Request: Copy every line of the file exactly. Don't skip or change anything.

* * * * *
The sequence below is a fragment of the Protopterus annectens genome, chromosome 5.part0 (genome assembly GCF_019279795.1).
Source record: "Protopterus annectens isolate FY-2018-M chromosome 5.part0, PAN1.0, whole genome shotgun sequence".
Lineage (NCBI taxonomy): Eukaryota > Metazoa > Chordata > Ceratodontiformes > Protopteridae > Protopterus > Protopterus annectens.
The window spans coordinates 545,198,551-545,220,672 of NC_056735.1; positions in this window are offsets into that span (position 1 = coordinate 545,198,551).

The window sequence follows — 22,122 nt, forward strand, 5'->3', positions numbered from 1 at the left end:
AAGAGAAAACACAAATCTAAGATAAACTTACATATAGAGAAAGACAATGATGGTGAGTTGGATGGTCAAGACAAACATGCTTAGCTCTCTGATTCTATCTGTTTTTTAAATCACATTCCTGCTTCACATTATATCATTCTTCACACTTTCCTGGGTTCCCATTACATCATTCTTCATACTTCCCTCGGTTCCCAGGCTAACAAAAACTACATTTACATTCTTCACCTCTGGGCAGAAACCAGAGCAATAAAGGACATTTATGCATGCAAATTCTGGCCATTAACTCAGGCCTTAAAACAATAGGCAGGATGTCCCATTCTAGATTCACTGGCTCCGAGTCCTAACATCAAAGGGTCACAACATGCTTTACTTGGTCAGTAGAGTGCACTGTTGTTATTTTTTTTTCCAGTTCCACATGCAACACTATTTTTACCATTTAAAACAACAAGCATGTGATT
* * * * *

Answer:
The sequence below is a fragment of the Protopterus annectens genome, chromosome 5.part0 (genome assembly GCF_019279795.1).
Source record: "Protopterus annectens isolate FY-2018-M chromosome 5.part0, PAN1.0, whole genome shotgun sequence".
Lineage (NCBI taxonomy): Eukaryota > Metazoa > Chordata > Ceratodontiformes > Protopteridae > Protopterus > Protopterus annectens.
The window spans coordinates 545,198,551-545,220,672 of NC_056735.1; positions in this window are offsets into that span (position 1 = coordinate 545,198,551).

The window sequence follows — 22,122 nt, forward strand, 5'->3', positions numbered from 1 at the left end:
AAGAGAAAACACAAATCTAAGATAAACTTACATATAGAGAAAGACAATGATGGTGAGTTGGATGGTCAAGACAAACATGCTTAGCTCTCTGATTCTATCTGTTTTTTAAATCACATTCCTGCTTCACATTATATCATTCTTCACACTTTCCTGGGTTCCCATTACATCATTCTTCATACTTCCCTCGGTTCCCAGGCTAACAAAAACTACATTTACATTCTTCACCTCTGGGCAGAAACCAGAGCAATAAAGGACATTTATGCATGCAAATTCTGGCCATTAACTCAGGCCTTAAAACAATAGGCAGGATGTCCCATTCTAGATTCACTGGCTCCGAGTCCTAACATCAAAGGGTCACAACATGCTTTACTTGGTCAGTAGAGTGCACTGTTGTTATTTTTTTTTCCAGTTCCACATGCAACACTATTTTTACCATTTAAAACAACAAGCATGTGATT